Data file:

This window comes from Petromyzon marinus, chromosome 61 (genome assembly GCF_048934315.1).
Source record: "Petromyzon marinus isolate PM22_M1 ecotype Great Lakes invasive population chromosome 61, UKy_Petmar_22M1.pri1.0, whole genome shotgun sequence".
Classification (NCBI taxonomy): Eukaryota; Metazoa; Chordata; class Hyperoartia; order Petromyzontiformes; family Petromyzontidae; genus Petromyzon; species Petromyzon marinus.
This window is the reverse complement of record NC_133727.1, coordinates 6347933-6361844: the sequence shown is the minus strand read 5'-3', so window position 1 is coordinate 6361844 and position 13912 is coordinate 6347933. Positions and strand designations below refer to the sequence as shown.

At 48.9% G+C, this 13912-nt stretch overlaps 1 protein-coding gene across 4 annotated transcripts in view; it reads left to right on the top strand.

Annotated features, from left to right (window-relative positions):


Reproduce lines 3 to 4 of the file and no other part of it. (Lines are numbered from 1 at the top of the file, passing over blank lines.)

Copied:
Classification (NCBI taxonomy): Eukaryota; Metazoa; Chordata; class Hyperoartia; order Petromyzontiformes; family Petromyzontidae; genus Petromyzon; species Petromyzon marinus.
This window is the reverse complement of record NC_133727.1, coordinates 6347933-6361844: the sequence shown is the minus strand read 5'-3', so window position 1 is coordinate 6361844 and position 13912 is coordinate 6347933. Positions and strand designations below refer to the sequence as shown.